The Chapel Mills Manufacturing Co. in 1903 acquired title to both lots, together with other parcels of land, forming a contiguous tract of land on both sides of Chapel Street and extending westerly to Kettle Brook. The Brick City lot consisted of several mill buildings, the small pond and the mill pond already mentioned. The canal ran southerly from the Brick City lot to the Chapel lot and for about two hundred feet was located on the Brick City lot, and then passed under Chapel Street and continued for about seven hundred feet on the Chapel lot. This canal, which served as both a reservoir and a conduit, was six or eight feet wide and its depth varied from one to four feet. The flow of water in this canal was controlled by a gate at the small pond on the Brick City lot. Later the small pond and the spillway from the mill dam which emptied into the small pond were by-passed by a flume, and two pipes led to the Brick City mill. The flume was replaced in 1923 by a twelve inch pipe. A six inch branch from this pipe ran along the westerly wall of the mill building on the

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Brick City lot and discharged into the canal, and a four inch branch from this pipe supplied the condenser and certain water using machines in the Brick City mill and then conveyed the water into the canal. A baffle board separated the grease and oil from this water in the canal and permitted the clear water to flow down the canal to be used by the mills on the Chapel lot. Both mills were owned and operated by the Chapel Mills Manufacturing Co. from 1903 until they were sold in 1923 to the Channing Smith Textile Corporation, which continued the operation of both until late in 1930 shortly before it became a bankrupt. The water supply system which has been described "linked the two mills with a unified water system to serve the varying needs of both under the general supervision of one master mechanic." During the period of common ownership of both mills, the Chapel mill secured a continuous supply of water from the canal.

The trustee in bankruptcy of the Channing Smith Textile Corporation sold thirty-five parcels of real estate and numerous lots of machinery and personal property separate from the real estate at public auction in June, 1931. An elaborate catalogue of the real and personal property including a plan showing the location of all these parcels was prepared and distributed to the bidders. The first parcel described in this catalogue was the Brick City lot which, it was stated in the catalogue, was to be sold subject to certain described water rights in favor of parcel numbered 2, which was the Chapel lot. After describing the Chapel lot, the catalogue stated in a note that "Included with this parcel is the right to maintain the canal leading from Parcel No. 1 to Parcel No. 2 as it at present exists, together with the right to the flowage of water through the canal and the right of access to that portion of the said canal which lies within the bounds of the said Parcel No. 1 for purposes of operation, maintenance and repair." The Brick City lot was sold to Lowis and Zelkind, and a few minutes later the Chapel lot was sold to one Krock. The deeds to both lots were dated and approved by the referee in bankruptcy on July 14, 1931. The deeds contained no warranties, and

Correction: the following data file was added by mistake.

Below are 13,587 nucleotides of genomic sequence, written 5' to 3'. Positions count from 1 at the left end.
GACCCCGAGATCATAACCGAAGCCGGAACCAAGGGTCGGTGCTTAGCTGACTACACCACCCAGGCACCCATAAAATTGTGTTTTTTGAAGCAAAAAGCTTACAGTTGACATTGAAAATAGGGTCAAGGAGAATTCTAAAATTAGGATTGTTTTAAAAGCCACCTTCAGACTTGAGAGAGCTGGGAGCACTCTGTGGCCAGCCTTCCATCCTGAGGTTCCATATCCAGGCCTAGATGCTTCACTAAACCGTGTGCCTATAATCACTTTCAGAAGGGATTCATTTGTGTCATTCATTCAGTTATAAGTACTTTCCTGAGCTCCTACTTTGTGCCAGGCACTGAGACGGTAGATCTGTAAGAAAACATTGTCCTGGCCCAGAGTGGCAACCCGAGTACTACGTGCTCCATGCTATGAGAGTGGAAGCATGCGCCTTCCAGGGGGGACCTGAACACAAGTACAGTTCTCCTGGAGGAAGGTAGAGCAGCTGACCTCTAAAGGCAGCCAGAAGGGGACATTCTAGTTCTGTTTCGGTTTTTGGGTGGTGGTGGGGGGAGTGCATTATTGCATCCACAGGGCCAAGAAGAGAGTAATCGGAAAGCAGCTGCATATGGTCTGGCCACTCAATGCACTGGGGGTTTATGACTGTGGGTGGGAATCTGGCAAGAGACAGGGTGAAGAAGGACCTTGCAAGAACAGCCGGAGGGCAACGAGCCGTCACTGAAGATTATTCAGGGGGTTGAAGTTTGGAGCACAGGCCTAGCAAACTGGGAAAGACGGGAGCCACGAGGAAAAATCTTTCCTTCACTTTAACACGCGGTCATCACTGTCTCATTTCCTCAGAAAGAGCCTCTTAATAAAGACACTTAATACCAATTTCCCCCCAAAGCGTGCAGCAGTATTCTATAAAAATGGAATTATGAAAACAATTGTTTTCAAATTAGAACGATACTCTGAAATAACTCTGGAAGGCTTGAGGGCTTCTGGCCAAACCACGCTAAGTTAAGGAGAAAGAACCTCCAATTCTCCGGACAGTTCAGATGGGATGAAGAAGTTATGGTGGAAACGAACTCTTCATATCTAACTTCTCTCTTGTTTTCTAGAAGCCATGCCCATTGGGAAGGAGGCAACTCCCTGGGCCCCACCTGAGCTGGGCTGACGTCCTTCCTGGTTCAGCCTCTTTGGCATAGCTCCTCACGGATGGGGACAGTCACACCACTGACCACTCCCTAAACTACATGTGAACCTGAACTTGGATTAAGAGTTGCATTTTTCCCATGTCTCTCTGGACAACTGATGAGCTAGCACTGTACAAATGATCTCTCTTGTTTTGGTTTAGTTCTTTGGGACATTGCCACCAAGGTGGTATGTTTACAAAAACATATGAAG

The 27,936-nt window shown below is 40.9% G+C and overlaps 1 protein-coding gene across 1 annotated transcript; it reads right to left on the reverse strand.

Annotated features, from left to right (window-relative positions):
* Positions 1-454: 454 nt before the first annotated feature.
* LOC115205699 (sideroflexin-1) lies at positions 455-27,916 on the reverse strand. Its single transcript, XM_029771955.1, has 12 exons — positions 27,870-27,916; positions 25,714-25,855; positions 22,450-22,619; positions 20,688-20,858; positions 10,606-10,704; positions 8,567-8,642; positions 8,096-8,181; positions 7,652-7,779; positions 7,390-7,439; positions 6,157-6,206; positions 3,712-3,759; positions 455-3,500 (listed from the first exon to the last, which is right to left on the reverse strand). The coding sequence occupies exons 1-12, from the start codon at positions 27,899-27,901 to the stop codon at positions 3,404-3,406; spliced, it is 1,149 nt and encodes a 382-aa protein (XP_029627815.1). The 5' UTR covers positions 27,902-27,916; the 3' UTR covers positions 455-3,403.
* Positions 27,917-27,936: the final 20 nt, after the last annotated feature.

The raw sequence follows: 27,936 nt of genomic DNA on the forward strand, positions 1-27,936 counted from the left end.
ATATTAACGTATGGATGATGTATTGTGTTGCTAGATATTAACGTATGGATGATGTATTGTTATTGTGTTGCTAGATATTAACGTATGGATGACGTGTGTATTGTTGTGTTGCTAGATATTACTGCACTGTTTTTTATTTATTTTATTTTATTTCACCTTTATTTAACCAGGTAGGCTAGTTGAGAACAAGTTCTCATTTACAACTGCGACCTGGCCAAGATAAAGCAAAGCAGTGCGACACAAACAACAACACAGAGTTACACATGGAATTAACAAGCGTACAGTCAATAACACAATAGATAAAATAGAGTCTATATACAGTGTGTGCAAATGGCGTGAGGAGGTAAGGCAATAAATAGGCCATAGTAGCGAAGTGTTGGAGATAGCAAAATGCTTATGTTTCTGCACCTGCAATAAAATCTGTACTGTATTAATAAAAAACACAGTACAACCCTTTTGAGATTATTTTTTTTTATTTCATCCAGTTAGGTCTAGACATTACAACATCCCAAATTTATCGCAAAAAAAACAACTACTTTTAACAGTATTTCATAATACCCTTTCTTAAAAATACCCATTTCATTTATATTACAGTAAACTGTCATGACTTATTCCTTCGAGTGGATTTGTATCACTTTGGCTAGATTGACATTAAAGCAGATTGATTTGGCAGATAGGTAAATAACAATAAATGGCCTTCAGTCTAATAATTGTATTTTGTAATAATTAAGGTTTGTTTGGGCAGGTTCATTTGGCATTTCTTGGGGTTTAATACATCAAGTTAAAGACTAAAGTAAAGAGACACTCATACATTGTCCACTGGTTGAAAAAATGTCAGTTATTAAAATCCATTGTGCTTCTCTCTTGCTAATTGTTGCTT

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conveyed whatever right, title, and interest the bankrupt had at the commencement of the proceedings in bankruptcy in the parcels conveyed, which were described by metes and bounds. No mention was made of any water rights in either deed.

The owner of a parcel of land may lay out or instal over or in a part of his land a way, water pipe, drain, sewer or other physical arrangement or structure for the benefit of another part of the land, and the use and enjoyment of this quasi easement while there is unity of possession and title in the entire parcel will not create any real or actual easement, Ritger v. Parker, 8 Cush. 145; Rogers v. Powers, 204 Mass. 257, 262; York Realty, Inc. v. Williams, 315 Mass. 287, 289, but upon a severance of title, in the absence of anything to the contrary in the instrument of conveyance, a conveyance of the dominant estate will carry with it an implied grant of the easement for the benefit of the land conveyed, and a conveyance of the servient estate will create the easement by an implied reservation for the benefit of the land retained, if the language of the instruments of conveyance read in the circumstances attending their execution, including the physical situation and characteristics of the land and the knowledge which the parties had or with which they were chargeable, leads to the conclusion that such an implied easement, by grant or reservation, as the case may be, must have been within the presumed intention of the parties. Atkins v. Bordman, 2 Met. 457, 464. Gorton-Pew Fisheries Co. v. Tolman, 210 Mass. 402, 410. Mt. Holyoke Realty Corp. v. Holyoke Realty Corp. 284 Mass. 100, 105-106.

The fact that a severance of title is effected by simultaneous instruments of conveyance does not prevent the implication of an easement, but is a circumstance that must be considered in ascertaining the intention of the parties. Buss v. Dyer, 125 Mass. 287. Lefavour v. McNulty, 158 Mass. 413. Mt. Holyoke Realty Corp. v. Holyoke Realty Corp. 284 Mass. 100. We do not think that the doctrine of implied easement is to be restricted in its application on account of the fact that the grantor is a trustee

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in bankruptcy, although the official capacity in which the grantor acted is a factor that must be regarded with the others in determining the effect to be given to the grant. Russell v. Jackson, 2 Pick. 574, 578. Schmidt v. Quinn, 136 Mass. 575, 576. Davis v. Sikes, 254 Mass. 540. The judge found that, whether the transfer of the Brick City lot preceded the transfer of the Chapel lot or whether these transfers were contemporaneous, an easement by implication arose in favor of the Chapel lot.